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Vegan Q&A: Your Questions Answered

Updated: Jul 10

In this blog, I answer common questions I get asked as a vegan athlete!

How long have you been a vegan?

I have been a full-time vegan for 9 years or more. I honestly have lost track. I have also been 100% meat-free for 16 years.


What lead you to switch to a vegan lifestyle?

I initially switched to a vegetarian diet because I like animals too much. The idea of eating flesh of a dead animal grosses me out. Then I transitioned to a vegan lifestyle because I was curious and I heard it was healthier. Whether that is actually true or not is up for debate, but it works really well for me.


How has being a vegan impacted your fitness, recovery time, health, and wellness?

In general, I physically feel a lot better since transitioning to a vegan diet. I never feel really crummy or groggy after eating. In general, I recover pretty quickly. I think my training and healthy eating helps a lot with this.


What do you enjoy the most about being vegan?

Physically how I feel. I feel like my whole body works better and feels cleaner. I also think it is a fun way to eat and I love to cook vegan food! It is my favorite to cook for people who haven’t had a lot of exposure to vegan cooking.


What is the hardest part about being a vegan?

Social gatherings that revolve around food and holidays where I am with people who are not vegans/vegetarians.


I am going to hop on up a vegan soapbox for a few minutes: These types of events lead to me experiencing a lot of anxiety because people are very sensitive around food they have cooked and people not eating it. It is not uncommon for me to hear things like, “I made this just for you,” “_____ worked so hard to cook all of this,” “this food is really good and is so worth it” when talking about food that is not vegan or people say is vegan but who knows if it actually is. 🤷


There are a lot of foods that are not vegan that people don’t know about (white refined sugar, refined brown sugar, honey, pie crust, many breads/rolls, dressings, jar pesto, hand-made and frozen pastas, and so much more). So, when people say that they made something that is “vegan” it is hard for me to trust whether it actually is or not. Also, people tend to see veganism as a choice rather than similar to an allergy. After 16 years of no meat and 9+ years without daily or eggs, my GI system has COMPLETELY changed, and I think people don’t consider this. I have had many situations where I leave social events with the worst stomach pain you can image because people fed me food that was not vegan and I ate it out of guilt. I have been told by some that this is “all in my head.” Again, from people who are not vegans and don’t have an understanding of how our gut and microbiome work. As you can see, I have had many social experiences where I feel that my choice to live a vegan lifestyle is shamed or an inconvenience for others even though I never push others to life a vegan lifestyle and I always bring food to social events.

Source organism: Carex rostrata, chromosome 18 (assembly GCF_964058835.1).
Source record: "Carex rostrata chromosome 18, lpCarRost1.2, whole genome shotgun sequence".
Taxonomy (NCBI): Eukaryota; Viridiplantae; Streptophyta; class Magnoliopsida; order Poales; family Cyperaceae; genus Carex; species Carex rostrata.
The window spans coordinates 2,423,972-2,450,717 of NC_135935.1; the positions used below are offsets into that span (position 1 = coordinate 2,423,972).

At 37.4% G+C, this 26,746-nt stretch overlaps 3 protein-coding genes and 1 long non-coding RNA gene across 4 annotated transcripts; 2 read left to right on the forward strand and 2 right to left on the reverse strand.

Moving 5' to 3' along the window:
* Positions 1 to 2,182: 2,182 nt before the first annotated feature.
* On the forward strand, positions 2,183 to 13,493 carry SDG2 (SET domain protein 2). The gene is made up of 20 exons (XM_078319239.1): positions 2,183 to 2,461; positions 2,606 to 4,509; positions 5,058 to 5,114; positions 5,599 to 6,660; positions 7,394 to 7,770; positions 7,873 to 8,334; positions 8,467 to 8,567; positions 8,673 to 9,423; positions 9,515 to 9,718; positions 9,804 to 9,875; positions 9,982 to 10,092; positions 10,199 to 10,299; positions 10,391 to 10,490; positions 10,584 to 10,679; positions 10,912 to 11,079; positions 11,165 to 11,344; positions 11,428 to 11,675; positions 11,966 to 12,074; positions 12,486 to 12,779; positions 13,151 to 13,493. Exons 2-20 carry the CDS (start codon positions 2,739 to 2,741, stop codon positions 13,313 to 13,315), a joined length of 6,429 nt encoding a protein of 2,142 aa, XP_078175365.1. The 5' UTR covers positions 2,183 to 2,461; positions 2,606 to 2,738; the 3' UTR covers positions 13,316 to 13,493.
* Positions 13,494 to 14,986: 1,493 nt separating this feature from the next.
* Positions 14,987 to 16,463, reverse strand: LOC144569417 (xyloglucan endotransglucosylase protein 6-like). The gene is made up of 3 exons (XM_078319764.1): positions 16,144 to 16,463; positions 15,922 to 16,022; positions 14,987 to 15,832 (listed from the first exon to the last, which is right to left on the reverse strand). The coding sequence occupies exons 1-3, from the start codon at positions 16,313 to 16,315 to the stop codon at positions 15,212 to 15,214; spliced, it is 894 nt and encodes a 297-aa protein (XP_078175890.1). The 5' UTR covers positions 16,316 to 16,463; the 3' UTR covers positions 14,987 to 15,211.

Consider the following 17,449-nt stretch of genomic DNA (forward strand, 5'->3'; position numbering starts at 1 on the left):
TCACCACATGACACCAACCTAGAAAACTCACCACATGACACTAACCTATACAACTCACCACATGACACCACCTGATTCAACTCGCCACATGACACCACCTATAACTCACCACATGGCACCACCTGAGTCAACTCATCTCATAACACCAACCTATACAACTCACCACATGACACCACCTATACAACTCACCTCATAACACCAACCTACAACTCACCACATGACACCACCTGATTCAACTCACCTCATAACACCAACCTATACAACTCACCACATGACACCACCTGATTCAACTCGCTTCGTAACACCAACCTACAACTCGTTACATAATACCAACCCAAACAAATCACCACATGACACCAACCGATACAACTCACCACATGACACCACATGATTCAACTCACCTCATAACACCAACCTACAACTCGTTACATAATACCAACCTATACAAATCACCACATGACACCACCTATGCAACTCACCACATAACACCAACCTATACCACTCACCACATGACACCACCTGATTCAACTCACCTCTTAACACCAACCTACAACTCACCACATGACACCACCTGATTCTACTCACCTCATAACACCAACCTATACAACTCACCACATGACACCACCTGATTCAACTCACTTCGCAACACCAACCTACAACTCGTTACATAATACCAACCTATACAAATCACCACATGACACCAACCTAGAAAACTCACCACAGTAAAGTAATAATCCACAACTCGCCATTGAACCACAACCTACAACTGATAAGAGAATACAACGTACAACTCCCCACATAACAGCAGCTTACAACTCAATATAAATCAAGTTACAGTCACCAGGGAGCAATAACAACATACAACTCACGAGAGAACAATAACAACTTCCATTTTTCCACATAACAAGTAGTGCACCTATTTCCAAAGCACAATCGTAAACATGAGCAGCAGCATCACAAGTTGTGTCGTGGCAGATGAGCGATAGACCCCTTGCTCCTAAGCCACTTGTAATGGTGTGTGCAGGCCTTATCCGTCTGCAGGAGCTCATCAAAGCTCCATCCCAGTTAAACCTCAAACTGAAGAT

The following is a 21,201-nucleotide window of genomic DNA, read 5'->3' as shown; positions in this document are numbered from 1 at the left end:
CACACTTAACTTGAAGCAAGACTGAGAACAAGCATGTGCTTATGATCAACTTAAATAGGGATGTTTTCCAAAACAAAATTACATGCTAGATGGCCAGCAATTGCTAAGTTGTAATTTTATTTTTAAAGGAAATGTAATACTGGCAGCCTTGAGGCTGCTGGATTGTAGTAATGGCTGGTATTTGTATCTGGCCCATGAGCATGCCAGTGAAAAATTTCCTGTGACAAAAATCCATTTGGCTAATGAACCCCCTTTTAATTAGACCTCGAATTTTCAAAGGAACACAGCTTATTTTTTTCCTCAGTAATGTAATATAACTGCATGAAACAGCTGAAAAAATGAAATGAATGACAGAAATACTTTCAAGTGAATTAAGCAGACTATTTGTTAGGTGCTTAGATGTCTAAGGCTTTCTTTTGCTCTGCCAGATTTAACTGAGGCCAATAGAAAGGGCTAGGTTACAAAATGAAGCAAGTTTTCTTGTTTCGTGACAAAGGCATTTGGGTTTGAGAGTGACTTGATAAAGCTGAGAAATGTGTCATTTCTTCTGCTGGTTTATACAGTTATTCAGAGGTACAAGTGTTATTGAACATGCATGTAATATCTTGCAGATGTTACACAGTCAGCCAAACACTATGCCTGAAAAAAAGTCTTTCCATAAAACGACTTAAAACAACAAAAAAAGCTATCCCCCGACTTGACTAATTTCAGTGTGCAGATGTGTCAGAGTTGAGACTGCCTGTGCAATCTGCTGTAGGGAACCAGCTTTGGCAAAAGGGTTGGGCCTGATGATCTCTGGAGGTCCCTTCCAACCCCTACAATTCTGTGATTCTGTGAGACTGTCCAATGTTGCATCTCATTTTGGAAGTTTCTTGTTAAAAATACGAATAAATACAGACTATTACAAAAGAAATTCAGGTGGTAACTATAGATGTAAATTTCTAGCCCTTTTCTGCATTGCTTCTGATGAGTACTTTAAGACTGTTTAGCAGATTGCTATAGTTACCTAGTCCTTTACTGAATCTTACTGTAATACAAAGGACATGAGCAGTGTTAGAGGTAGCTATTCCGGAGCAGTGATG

Please keep this in mind the next time you have a vegan coming over J


I will get off my soapbox now J


What is your favorite recipe?

Peanut Tofu by the Minimalist Baker. Here is the link: https://minimalistbaker.com/baked-crispy-peanut-tofu/


Make sure you PRESS tofu before you cook it! This is so you squeeze the water out of it otherwise you end up with really

soggy and gross tofu! EW!


What is your favorite pre-race carb-load meal?

Sweet potato mac and cheese.


But what about protein? Where do you get it from?

Mostly tofu and nuts. I eat a TON of cashews since I love making vegan cashew cheese! I also love lentils, beans, and quinoa!


If you were on a desert island and there was only a cow to eat, would you eat it?

Short answer: No, I don’t think I would be able to go through with killing it, then cooking it, and then physically eating it.


Longer answer: When people ask me questions like this, I always think back to the time I was running in farm country with some running friends. We passed a farm with some cows and I said, “Ooo! Look at the cows!” My friend said to me, “Jamie, when you see a cow, you see a friend. When I see a cow, I see a burger.” This has really stuck with me because I think it really explains why being a vegan is so easy for me. I view animals much differently than most people. To me, they are equal to humans. They think, eat, breathe, have families, bond with friends, just like we do. I would never eat a human, so why would I eat something that is in my mind the same as a human?


What is your favorite question that people ask you about being vegan?

“Don’t you miss foods like cheese, ice cream, or meat?” My answer, “I like the vegan versions much better!”


What advice would you give athletes out there who are considering switching to a vegan lifestyle?

Do it gradually! It took me 10 months of eliminating daily and eggs from my diet before I was 100% vegan full-time for life. I think making small changes is the way to go. It allows time for us to learn how to develop a COMPLETELY different relationship with food. I cook differently, grocery shop different, and eat at restaurants differently than meat-eaters. I think gradual changes allows the process to feel less overwhelming and frustrating.

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